The cost of reinforcement: selection on flower color in allopatric populations of Phlox drummondii.

Published

Journal Article

Reinforcement is the process by which increased reproductive isolation between incipient species evolves due to selection against maladaptive hybrids or costly hybrid mating. Reinforcement is predicted to create a pattern of greater prezygotic reproductive isolation in regions where the two species co-occur, sympatry, than in allopatry. Although most research on reinforcement focuses on understanding the evolutionary forces acting in sympatry, here we consider what prevents the alleles conferring greater reproductive isolation from spreading into allopatry. We investigate flower color divergence in the wildflower Phlox drummondii, which is caused by reinforcement in the regions sympatric with its congener Phlox cuspidata. Specifically, we performed common garden field experiments and pollinator observations to estimate selection acting on flower color variation in allopatry. We combine our estimates of maternal and paternal fitness using simulations and predict how flower color alleles migrating from sympatry will evolve in allopatry. Our results suggest that strong pollinator preference for the ancestral flower color in allopatry can maintain divergence between allopatric and sympatric populations.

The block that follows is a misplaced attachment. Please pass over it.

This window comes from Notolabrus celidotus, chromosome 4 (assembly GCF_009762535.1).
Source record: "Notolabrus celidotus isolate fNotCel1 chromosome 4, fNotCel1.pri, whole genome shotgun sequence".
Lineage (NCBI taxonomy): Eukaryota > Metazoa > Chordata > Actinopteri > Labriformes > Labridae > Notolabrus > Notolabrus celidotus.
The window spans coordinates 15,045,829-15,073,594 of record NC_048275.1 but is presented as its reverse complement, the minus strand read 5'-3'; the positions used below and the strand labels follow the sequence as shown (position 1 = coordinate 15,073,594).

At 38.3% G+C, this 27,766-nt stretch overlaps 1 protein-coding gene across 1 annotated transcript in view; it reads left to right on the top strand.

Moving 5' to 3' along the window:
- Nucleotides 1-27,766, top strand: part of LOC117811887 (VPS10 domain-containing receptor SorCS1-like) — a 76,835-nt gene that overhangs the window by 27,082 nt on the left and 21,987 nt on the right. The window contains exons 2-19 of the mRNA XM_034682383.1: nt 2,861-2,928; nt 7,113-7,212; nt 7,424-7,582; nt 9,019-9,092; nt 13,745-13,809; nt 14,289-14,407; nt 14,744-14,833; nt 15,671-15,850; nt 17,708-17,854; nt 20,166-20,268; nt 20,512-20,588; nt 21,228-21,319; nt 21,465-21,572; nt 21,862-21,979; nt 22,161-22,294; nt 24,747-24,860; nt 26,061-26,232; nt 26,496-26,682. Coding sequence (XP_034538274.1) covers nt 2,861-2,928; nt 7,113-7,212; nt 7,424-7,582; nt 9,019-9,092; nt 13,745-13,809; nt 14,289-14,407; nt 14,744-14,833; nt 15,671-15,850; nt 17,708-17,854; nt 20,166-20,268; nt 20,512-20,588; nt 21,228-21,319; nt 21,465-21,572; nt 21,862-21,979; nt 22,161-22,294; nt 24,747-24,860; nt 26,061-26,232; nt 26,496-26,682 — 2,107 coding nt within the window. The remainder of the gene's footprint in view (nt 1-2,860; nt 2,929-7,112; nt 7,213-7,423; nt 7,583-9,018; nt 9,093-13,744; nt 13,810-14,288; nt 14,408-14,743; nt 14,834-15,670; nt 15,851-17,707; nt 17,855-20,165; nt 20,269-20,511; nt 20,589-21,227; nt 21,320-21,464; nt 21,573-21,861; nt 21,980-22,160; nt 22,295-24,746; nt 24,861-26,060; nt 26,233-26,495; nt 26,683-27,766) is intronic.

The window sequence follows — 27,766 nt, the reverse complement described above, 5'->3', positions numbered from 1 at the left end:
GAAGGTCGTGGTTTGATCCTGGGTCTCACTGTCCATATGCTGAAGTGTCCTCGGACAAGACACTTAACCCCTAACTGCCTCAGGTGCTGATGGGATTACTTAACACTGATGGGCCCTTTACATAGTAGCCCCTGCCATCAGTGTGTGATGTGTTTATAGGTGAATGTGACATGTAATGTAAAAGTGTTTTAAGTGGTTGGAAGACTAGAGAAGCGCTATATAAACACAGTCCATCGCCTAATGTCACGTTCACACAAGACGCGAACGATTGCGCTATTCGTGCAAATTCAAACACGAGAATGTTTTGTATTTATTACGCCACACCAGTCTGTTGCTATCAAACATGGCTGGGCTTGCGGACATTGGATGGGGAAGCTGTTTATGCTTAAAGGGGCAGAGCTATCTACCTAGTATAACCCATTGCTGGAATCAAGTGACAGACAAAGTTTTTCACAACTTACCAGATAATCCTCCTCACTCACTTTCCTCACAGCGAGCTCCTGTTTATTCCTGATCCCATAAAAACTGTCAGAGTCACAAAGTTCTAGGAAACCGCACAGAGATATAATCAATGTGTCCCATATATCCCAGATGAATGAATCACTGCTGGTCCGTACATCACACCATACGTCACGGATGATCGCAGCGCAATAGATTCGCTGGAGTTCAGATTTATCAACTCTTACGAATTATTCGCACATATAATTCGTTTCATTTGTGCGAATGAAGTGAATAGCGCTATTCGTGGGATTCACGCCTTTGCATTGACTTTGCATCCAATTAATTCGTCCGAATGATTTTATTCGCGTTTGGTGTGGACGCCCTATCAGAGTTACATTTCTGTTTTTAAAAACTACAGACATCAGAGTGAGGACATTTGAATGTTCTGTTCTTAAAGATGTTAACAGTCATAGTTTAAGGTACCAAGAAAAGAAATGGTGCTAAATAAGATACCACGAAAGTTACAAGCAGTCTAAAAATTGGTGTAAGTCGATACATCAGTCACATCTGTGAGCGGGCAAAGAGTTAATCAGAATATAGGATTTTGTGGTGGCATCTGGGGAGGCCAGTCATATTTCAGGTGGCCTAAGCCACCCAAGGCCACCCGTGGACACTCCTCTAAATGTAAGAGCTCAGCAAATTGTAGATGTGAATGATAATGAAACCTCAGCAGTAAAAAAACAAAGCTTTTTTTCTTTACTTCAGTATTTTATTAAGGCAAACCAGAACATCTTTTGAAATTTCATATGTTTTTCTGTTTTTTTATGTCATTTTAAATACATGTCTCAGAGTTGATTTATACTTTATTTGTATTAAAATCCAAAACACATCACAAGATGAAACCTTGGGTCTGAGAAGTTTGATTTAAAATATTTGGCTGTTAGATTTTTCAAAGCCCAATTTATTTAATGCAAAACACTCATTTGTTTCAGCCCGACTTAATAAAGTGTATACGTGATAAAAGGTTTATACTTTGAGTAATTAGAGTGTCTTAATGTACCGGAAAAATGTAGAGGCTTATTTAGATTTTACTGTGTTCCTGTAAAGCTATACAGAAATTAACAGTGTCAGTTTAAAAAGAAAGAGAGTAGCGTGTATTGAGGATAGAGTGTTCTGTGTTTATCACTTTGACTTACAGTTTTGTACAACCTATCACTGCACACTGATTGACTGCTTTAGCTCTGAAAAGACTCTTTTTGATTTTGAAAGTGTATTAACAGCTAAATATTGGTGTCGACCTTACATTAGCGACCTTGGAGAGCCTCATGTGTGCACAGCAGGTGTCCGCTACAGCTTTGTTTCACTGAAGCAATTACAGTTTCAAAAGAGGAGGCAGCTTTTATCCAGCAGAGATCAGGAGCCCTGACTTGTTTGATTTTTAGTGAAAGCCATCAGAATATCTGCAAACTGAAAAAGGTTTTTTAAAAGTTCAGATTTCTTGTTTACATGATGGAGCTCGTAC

Full Text

Duke Authors

Cited Authors

  • Hopkins, R; Rausher, MD

Published Date

  • May 2014

Published In

Volume / Issue

  • 183 / 5

Start / End Page

  • 693 - 710

PubMed ID

  • 24739201

Pubmed Central ID

  • 24739201

Electronic International Standard Serial Number (EISSN)

  • 1537-5323

International Standard Serial Number (ISSN)

  • 0003-0147

Digital Object Identifier (DOI)

  • 10.1086/675495

Language

  • eng